The nasal turbinates’ erectile tissue is covered by respiratory epithelium which is a key player in the immunological defense of the body. The epithelium is in part made of goblet cells which produce mucus. This is the mucus that traps dust particles in the air flowing via the nose thus taking the role of filtration. This epithelium also allows for access for lymphatic system that is responsible for the protection of the body from viral or bacterial infection.
Nasal turbinates are also responsible for the alertness and the health of the olfactory receptors. This is through the provision of humidity that is necessary for the preservation of the delicate epithelium. As you would acknowledge, the respiratory epithelial layer’s functioning would be impaired if they were to be irritated or dry. Drying of this layer would result to persistent anosmia.
Nasal turbinates and their role in sleeping patterns
You need to acknowledge the role played by the nasal turbinates in sleeping mechanism. When sleeping, it is necessary that you turn numerous times in the night in order to prevent pressure sores. However, when you are lying on the left side, the left turbinate would be down and therefore after some time, it would be full of fluid. This leads to its expansion in which case it pushes besides the septum located in midline. This therefore causes you to turn to the other side until it also fills up too and again turns you. This explains the reason as to why you get bed sores and achy muscles if you were to sleep cramped with limitation on turning.
Do nasal turbinates prevent common cold?
There are many factors that result to contracting of common colds. The common belief is that viruses responsible for this spread in winter more easily since people spend increased moments indoors where there is poor ventilation. Of course the reduced sunlight and cold humid weather result in depression which has adverse effects on the immune system’s effectiveness. However, you would acknowledge that there are many individuals who do not get the cold even when they are living in the cold places.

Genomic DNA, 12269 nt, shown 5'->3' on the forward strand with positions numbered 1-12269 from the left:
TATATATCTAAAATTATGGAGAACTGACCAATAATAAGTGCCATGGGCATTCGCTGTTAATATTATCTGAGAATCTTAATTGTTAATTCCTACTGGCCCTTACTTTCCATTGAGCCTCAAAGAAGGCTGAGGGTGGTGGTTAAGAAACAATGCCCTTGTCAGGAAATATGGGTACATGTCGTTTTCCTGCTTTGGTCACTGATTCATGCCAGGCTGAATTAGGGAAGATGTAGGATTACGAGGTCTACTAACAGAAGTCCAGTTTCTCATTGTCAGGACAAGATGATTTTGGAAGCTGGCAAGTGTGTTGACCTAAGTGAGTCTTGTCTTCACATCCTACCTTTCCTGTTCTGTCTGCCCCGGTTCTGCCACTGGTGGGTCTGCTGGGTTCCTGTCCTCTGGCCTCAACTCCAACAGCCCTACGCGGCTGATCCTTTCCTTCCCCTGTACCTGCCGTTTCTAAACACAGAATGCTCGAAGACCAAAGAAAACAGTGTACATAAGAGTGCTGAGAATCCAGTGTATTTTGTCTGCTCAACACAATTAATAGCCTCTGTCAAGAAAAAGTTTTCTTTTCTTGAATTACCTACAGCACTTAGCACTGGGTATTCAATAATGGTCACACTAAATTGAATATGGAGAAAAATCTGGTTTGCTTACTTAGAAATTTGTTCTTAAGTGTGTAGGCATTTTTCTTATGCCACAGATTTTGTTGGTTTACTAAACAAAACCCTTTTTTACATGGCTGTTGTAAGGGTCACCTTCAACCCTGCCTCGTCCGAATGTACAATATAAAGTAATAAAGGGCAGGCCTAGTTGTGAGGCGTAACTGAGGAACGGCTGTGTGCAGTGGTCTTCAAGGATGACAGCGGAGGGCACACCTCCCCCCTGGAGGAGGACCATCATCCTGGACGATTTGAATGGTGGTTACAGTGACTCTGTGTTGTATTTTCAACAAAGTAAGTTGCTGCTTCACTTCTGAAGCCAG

Dysfunction of the nasal turbinates
Many individuals have experienced dysfunction of the nasal turbinates. This occurs when there is enlarged nasal turbinates thus blocking the breathing of the nose. There are various causes for this. It can be caused by exposure to irritants in the environment as well as allergies. In addition, persistent inflammation of the sinuses and nasal septum deformity would cause the turbinates to enlarge. You would also acknowledge that drugs may also cause the dysfunction.
Turbinate dysfunction is mainly characterized by the congestion of the nose. These symptoms will definitely vary in their severity with severe cases necessitating overuse of topical decongestants. However, it would be important that you first identify the predisposing factors that are responsible for turbinate hypertrophy so that you can treat it. In most cases however, common etiologies are inflammatory and infectious causes. As you would acknowledge, turbinate dysfunction is experienced by every individual in varying degrees in their lifetimes. However, half the population experiences persistent nasal turbinates dysfunction.
What are the causes of nasal turbinates dysfunction?